1. Need/Want/Desire is Recognized
In the first step the consumer has determined that for some reason he/she is not satisfied (i.e., consumer’s perceived actual condition) and wants to improve his/her situation (i.e., consumer’s perceived desired condition). For instance, internal triggers, such as hunger or thirst, may tell the consumer that food or drink is needed. External factors can also trigger consumer’s needs. Marketers are particularly good at this through advertising, in-store displays and even the intentional use of scent (e.g., perfume counters). At this stage the decision-making process may stall if the consumer is not motivated to continue (see Motivation above). However, if the consumer does have the internal drive to satisfy the need they will continue to the next step.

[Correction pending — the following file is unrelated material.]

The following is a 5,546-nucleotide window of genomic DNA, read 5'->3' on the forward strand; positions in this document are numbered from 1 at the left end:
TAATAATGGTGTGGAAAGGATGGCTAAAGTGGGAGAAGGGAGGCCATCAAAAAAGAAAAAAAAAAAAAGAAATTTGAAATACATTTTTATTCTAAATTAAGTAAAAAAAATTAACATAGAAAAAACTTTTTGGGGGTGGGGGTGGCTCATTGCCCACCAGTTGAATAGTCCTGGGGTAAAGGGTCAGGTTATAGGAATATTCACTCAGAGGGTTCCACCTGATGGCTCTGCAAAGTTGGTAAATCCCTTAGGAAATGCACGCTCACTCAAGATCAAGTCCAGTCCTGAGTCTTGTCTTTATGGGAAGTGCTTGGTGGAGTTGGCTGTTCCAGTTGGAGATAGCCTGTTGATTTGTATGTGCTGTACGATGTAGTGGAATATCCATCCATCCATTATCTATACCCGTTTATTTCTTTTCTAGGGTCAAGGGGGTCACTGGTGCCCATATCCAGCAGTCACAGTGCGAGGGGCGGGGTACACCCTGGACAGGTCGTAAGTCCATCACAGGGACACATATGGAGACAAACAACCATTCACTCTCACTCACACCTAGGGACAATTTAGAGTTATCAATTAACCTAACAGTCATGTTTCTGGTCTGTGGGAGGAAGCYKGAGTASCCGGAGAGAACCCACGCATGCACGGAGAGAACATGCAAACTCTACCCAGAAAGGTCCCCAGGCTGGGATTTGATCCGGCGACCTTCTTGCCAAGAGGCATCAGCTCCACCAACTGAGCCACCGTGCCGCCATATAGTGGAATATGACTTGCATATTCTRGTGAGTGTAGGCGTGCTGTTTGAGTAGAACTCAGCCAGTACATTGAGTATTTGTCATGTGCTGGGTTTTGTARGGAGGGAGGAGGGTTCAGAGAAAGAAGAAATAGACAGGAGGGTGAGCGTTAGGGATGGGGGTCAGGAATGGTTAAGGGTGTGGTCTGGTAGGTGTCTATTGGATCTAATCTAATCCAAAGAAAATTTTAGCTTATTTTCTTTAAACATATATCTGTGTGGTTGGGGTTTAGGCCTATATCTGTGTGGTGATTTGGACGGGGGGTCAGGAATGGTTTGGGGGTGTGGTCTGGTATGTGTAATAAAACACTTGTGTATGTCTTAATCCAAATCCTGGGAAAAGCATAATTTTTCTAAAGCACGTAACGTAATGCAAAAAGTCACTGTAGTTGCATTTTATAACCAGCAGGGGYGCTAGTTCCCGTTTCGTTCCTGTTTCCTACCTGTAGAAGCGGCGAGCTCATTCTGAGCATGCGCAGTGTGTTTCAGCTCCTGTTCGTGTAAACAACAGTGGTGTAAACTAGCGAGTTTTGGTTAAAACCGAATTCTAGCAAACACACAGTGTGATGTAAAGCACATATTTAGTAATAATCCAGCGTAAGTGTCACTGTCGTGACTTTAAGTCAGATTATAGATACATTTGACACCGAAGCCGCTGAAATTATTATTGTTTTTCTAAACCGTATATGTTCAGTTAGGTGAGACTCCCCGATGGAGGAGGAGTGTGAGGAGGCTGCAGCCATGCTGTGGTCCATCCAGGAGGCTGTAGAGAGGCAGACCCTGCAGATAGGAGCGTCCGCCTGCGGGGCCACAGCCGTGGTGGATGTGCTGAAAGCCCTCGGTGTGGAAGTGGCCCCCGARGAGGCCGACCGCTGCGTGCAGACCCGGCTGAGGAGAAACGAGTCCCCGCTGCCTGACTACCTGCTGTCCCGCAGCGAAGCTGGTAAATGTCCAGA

2. Search for Information
Assuming consumers are motivated to satisfy his or her need, they will next undertake a search for information on possible solutions. The sources used to acquire this information may be as simple as remembering information from past experience (i.e., memory) or the consumer may expend considerable effort to locate information from outside sources (e.g., Internet search, talk with others, etc.). How much effort the consumer directs toward searching depends on such factors as: the importance of satisfying the need, familiarity with available solutions, and the amount of time available to search. To appeal to consumers who are at the search stage, marketers should make efforts to ensure consumers can locate information related to their product. For example, for marketers whose customers rely on the Internet for information gathering, attaining high rankings in search engines has become a critical marketing objective.